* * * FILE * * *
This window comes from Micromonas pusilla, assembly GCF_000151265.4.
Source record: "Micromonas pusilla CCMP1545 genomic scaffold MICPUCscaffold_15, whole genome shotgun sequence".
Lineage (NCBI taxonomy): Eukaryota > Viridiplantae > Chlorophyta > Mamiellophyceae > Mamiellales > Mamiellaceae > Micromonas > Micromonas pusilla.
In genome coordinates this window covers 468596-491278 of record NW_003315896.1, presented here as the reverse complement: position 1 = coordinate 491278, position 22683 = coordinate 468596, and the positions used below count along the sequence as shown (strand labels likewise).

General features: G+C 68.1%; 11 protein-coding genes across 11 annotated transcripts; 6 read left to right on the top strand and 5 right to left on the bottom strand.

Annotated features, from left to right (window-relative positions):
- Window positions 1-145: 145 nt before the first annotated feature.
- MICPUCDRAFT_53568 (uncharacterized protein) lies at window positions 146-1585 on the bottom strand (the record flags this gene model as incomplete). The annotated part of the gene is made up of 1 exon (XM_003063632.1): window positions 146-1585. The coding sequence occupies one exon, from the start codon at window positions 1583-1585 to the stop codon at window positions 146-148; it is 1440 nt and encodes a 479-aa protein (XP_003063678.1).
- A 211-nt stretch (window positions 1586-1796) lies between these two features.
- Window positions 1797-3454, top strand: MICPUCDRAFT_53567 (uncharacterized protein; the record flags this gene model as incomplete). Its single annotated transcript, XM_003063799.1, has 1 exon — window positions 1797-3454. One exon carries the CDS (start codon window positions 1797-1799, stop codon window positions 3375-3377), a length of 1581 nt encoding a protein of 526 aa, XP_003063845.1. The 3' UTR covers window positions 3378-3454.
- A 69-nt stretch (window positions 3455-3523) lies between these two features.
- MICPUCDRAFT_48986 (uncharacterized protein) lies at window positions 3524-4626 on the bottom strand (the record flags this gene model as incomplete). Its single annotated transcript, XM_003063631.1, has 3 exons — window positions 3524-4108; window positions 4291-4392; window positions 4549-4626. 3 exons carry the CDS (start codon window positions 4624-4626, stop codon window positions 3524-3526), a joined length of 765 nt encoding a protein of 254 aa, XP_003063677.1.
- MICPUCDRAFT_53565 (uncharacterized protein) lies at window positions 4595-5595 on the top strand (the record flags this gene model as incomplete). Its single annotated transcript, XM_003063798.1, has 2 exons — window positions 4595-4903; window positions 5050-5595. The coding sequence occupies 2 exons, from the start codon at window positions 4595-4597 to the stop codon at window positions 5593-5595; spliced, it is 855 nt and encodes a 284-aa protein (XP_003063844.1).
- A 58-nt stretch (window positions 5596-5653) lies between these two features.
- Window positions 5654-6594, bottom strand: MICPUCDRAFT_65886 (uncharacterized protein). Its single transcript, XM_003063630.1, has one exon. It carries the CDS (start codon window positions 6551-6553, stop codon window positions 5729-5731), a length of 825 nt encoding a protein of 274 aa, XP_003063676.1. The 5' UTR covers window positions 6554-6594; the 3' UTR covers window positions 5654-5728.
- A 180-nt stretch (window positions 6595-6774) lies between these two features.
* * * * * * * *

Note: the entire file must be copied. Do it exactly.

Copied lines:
This window comes from Micromonas pusilla, assembly GCF_000151265.4.
Source record: "Micromonas pusilla CCMP1545 genomic scaffold MICPUCscaffold_15, whole genome shotgun sequence".
Lineage (NCBI taxonomy): Eukaryota > Viridiplantae > Chlorophyta > Mamiellophyceae > Mamiellales > Mamiellaceae > Micromonas > Micromonas pusilla.
In genome coordinates this window covers 468596-491278 of record NW_003315896.1, presented here as the reverse complement: position 1 = coordinate 491278, position 22683 = coordinate 468596, and the positions used below count along the sequence as shown (strand labels likewise).

General features: G+C 68.1%; 11 protein-coding genes across 11 annotated transcripts; 6 read left to right on the top strand and 5 right to left on the bottom strand.

Annotated features, from left to right (window-relative positions):
- Window positions 1-145: 145 nt before the first annotated feature.
- MICPUCDRAFT_53568 (uncharacterized protein) lies at window positions 146-1585 on the bottom strand (the record flags this gene model as incomplete). The annotated part of the gene is made up of 1 exon (XM_003063632.1): window positions 146-1585. The coding sequence occupies one exon, from the start codon at window positions 1583-1585 to the stop codon at window positions 146-148; it is 1440 nt and encodes a 479-aa protein (XP_003063678.1).
- A 211-nt stretch (window positions 1586-1796) lies between these two features.
- Window positions 1797-3454, top strand: MICPUCDRAFT_53567 (uncharacterized protein; the record flags this gene model as incomplete). Its single annotated transcript, XM_003063799.1, has 1 exon — window positions 1797-3454. One exon carries the CDS (start codon window positions 1797-1799, stop codon window positions 3375-3377), a length of 1581 nt encoding a protein of 526 aa, XP_003063845.1. The 3' UTR covers window positions 3378-3454.
- A 69-nt stretch (window positions 3455-3523) lies between these two features.
- MICPUCDRAFT_48986 (uncharacterized protein) lies at window positions 3524-4626 on the bottom strand (the record flags this gene model as incomplete). Its single annotated transcript, XM_003063631.1, has 3 exons — window positions 3524-4108; window positions 4291-4392; window positions 4549-4626. 3 exons carry the CDS (start codon window positions 4624-4626, stop codon window positions 3524-3526), a joined length of 765 nt encoding a protein of 254 aa, XP_003063677.1.
- MICPUCDRAFT_53565 (uncharacterized protein) lies at window positions 4595-5595 on the top strand (the record flags this gene model as incomplete). Its single annotated transcript, XM_003063798.1, has 2 exons — window positions 4595-4903; window positions 5050-5595. The coding sequence occupies 2 exons, from the start codon at window positions 4595-4597 to the stop codon at window positions 5593-5595; spliced, it is 855 nt and encodes a 284-aa protein (XP_003063844.1).
- A 58-nt stretch (window positions 5596-5653) lies between these two features.
- Window positions 5654-6594, bottom strand: MICPUCDRAFT_65886 (uncharacterized protein). Its single transcript, XM_003063630.1, has one exon. It carries the CDS (start codon window positions 6551-6553, stop codon window positions 5729-5731), a length of 825 nt encoding a protein of 274 aa, XP_003063676.1. The 5' UTR covers window positions 6554-6594; the 3' UTR covers window positions 5654-5728.
- A 180-nt stretch (window positions 6595-6774) lies between these two features.